Linking a mitotic oscillator to the extracellular environment: the importance of protein network structure and multisite phosphorylation
Vargo, Ryan Christopher
Doctor of Philosophy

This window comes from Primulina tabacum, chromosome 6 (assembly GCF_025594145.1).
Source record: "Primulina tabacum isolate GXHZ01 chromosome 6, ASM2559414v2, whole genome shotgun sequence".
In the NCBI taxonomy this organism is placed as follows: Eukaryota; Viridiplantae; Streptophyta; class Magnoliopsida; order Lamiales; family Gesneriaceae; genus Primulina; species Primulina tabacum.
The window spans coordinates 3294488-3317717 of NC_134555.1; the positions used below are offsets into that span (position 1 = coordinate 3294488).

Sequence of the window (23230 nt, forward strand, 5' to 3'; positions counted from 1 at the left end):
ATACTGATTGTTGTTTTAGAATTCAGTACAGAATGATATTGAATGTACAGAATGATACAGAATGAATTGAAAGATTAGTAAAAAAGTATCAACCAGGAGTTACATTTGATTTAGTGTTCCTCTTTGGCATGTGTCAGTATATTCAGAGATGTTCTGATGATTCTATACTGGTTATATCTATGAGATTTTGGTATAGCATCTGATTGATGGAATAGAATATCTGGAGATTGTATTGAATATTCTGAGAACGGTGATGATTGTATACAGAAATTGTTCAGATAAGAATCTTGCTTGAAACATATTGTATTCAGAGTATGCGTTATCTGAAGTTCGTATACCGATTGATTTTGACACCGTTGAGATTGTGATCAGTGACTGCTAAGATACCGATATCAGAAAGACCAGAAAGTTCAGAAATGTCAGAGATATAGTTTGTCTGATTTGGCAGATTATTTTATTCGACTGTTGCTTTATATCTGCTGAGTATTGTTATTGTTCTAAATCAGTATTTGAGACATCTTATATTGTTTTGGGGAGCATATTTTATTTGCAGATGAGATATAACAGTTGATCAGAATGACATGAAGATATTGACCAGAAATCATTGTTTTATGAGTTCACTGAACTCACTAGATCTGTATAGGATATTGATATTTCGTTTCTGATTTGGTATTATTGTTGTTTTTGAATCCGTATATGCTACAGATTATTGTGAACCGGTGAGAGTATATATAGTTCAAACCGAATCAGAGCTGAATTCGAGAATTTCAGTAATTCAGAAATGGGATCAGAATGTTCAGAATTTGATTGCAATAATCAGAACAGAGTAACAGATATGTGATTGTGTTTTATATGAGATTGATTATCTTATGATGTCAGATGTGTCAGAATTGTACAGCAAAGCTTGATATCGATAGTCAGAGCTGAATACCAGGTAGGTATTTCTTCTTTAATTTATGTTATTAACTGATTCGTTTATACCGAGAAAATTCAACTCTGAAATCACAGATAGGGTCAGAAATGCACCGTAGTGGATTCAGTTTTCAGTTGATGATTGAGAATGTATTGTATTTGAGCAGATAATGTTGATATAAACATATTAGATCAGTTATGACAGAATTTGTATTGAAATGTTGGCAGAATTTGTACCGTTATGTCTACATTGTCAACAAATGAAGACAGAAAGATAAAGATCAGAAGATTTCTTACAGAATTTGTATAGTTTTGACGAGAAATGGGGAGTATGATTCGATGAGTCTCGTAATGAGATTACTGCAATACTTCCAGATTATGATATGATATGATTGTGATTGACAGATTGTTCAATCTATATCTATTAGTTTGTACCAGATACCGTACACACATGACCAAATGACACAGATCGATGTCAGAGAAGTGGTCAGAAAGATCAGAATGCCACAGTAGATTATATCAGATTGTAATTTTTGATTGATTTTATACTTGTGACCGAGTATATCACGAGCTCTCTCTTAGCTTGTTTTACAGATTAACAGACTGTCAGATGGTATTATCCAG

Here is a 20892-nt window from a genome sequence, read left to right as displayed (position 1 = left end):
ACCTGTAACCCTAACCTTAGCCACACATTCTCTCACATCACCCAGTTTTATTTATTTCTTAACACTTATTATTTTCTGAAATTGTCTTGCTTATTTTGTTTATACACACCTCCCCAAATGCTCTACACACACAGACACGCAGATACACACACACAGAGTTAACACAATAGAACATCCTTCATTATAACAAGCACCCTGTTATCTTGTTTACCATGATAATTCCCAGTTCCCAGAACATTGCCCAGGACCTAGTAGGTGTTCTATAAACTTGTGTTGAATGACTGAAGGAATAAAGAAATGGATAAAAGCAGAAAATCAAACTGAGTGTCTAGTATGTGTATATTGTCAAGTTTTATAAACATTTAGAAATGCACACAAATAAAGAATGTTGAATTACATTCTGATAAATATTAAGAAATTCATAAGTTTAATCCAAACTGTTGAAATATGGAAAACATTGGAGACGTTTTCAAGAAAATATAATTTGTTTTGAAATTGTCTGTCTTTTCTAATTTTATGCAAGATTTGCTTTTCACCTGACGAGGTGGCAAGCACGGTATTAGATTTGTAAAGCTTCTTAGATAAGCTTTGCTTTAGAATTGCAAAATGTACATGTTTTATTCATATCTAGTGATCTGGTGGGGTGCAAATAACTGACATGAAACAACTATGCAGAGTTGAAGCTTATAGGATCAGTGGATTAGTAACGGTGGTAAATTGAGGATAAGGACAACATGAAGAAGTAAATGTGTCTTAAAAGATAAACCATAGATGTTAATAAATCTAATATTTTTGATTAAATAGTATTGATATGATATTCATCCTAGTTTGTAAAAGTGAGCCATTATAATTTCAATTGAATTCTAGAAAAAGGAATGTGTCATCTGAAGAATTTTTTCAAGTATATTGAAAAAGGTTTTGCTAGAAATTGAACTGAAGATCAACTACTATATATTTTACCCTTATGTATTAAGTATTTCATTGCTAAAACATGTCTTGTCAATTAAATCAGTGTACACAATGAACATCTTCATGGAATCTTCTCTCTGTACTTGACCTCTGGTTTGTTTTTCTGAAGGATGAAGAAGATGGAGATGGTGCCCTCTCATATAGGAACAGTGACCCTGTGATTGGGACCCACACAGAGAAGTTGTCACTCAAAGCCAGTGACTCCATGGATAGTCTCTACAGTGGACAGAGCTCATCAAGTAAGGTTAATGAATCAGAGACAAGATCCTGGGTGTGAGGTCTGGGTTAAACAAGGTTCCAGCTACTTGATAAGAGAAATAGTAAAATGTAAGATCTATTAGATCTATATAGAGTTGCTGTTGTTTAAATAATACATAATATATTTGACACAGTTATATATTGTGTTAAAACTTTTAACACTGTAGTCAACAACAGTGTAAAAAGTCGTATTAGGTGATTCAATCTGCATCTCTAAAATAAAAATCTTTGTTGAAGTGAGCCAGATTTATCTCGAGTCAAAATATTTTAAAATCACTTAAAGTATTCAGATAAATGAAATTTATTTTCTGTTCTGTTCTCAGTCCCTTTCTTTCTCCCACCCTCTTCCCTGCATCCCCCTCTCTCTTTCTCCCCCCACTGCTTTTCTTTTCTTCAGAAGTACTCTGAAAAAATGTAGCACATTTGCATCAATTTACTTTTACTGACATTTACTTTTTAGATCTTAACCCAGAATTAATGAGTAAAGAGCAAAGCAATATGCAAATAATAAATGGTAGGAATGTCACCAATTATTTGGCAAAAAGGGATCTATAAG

This thesis work contributes the first vital steps in the development of a biologically based proliferation model to advance a bioartificial tissue regeneration model. Specifically, this work presents a mitotic oscillator model incorporating ATP, which was linked to extracellular glucose. This model is the first mitotic oscillator linked to the extracellular environment. Furthermore, this work is the first to connect extracellular glucose to mitosis with ATP. Taking a bottom-up approach, a base mitotic model was developed using the latest biology. The reaction network structure of mitosis is not fully understood, and the role of multisite phosphorylation is uncertain. Therefore, using bifurcation analysis and transient simulations, the effect of the mitotic reaction network structure and multisite phosphorylation on system behavior was analyzed by varying the MPF activation network structure, the number of positive feedback loops, and the number of phosphorylations on the positive feedback loop proteins. The results suggest that the MPF activation network has evolved to efficiently utilize cyclin B and to generate switch-like transitions into mitosis. The behavior of the mitotic oscillator model was affected by the order and number of multisite phosphorylations, which are essential to generate sharp switch-like transitions into mitosis. Addition of multiple positive feedback loops into the model enhanced the signal to initiate mitosis. Next, ATP was incorporated into the network. The model was then tuned to a relative ATP concentration, which is generic and therefore applicable to different cell lines. Multiple Wee1 networks were analyzed to elucidate the function of the two inhibition mechanisms, kinase inhibition and increased degradation. The results suggest that the inhibition mechanisms are redundant. Therefore, the model incorporates the Wee1 mechanism that allows the cell to maintain maximum control over the initiation of mitosis. To generalize the mitotic model, the parameter set was tuned for to a relative ATP concentration and fibroblast division times. Finally, the relative intracellular ATP model was linked to the extracellular glucose. The model developed in this thesis work is the first to use ATP as the link between mitosis and the extracellular glucose, and the first mitotic model connected to the extracellular environment.